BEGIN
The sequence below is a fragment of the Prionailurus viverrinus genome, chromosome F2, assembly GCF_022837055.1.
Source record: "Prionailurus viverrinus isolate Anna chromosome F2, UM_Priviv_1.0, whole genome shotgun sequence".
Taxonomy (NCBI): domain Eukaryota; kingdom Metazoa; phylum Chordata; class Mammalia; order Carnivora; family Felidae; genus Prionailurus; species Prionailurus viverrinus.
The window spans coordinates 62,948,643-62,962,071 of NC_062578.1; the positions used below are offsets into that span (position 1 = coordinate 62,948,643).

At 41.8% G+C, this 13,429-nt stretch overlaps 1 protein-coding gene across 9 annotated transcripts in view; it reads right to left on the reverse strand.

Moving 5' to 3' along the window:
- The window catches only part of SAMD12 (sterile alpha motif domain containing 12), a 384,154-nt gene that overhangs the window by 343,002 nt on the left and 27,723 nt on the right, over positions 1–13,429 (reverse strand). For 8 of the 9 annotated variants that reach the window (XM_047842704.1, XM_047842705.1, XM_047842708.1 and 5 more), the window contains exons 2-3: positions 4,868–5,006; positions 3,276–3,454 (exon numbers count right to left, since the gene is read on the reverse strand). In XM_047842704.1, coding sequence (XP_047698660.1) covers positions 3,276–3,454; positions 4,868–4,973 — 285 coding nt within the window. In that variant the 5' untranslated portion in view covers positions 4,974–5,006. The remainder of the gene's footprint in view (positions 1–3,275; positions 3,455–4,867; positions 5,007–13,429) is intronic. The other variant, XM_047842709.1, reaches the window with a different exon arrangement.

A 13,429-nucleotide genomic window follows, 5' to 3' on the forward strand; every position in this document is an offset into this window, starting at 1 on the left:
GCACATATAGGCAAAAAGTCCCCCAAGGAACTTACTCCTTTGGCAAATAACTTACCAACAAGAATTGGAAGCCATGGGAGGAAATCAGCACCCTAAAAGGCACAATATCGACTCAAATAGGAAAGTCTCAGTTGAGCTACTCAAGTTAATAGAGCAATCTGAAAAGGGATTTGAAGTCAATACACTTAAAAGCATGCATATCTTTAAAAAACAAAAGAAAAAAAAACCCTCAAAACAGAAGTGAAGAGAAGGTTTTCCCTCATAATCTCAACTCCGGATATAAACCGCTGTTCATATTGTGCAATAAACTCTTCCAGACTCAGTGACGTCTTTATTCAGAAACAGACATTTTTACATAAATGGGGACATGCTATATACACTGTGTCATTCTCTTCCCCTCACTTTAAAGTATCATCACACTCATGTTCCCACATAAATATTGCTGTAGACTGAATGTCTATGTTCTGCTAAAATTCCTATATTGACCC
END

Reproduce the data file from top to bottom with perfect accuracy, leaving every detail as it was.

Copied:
The sequence below is a fragment of the Prionailurus viverrinus genome, chromosome F2, assembly GCF_022837055.1.
Source record: "Prionailurus viverrinus isolate Anna chromosome F2, UM_Priviv_1.0, whole genome shotgun sequence".
Taxonomy (NCBI): domain Eukaryota; kingdom Metazoa; phylum Chordata; class Mammalia; order Carnivora; family Felidae; genus Prionailurus; species Prionailurus viverrinus.
The window spans coordinates 62,948,643-62,962,071 of NC_062578.1; the positions used below are offsets into that span (position 1 = coordinate 62,948,643).

At 41.8% G+C, this 13,429-nt stretch overlaps 1 protein-coding gene across 9 annotated transcripts in view; it reads right to left on the reverse strand.

Moving 5' to 3' along the window:
- The window catches only part of SAMD12 (sterile alpha motif domain containing 12), a 384,154-nt gene that overhangs the window by 343,002 nt on the left and 27,723 nt on the right, over positions 1–13,429 (reverse strand). For 8 of the 9 annotated variants that reach the window (XM_047842704.1, XM_047842705.1, XM_047842708.1 and 5 more), the window contains exons 2-3: positions 4,868–5,006; positions 3,276–3,454 (exon numbers count right to left, since the gene is read on the reverse strand). In XM_047842704.1, coding sequence (XP_047698660.1) covers positions 3,276–3,454; positions 4,868–4,973 — 285 coding nt within the window. In that variant the 5' untranslated portion in view covers positions 4,974–5,006. The remainder of the gene's footprint in view (positions 1–3,275; positions 3,455–4,867; positions 5,007–13,429) is intronic. The other variant, XM_047842709.1, reaches the window with a different exon arrangement.

A 13,429-nucleotide genomic window follows, 5' to 3' on the forward strand; every position in this document is an offset into this window, starting at 1 on the left:
GCACATATAGGCAAAAAGTCCCCCAAGGAACTTACTCCTTTGGCAAATAACTTACCAACAAGAATTGGAAGCCATGGGAGGAAATCAGCACCCTAAAAGGCACAATATCGACTCAAATAGGAAAGTCTCAGTTGAGCTACTCAAGTTAATAGAGCAATCTGAAAAGGGATTTGAAGTCAATACACTTAAAAGCATGCATATCTTTAAAAAACAAAAGAAAAAAAAACCCTCAAAACAGAAGTGAAGAGAAGGTTTTCCCTCATAATCTCAACTCCGGATATAAACCGCTGTTCATATTGTGCAATAAACTCTTCCAGACTCAGTGACGTCTTTATTCAGAAACAGACATTTTTACATAAATGGGGACATGCTATATACACTGTGTCATTCTCTTCCCCTCACTTTAAAGTATCATCACACTCATGTTCCCACATAAATATTGCTGTAGACTGAATGTCTATGTTCTGCTAAAATTCCTATATTGACCC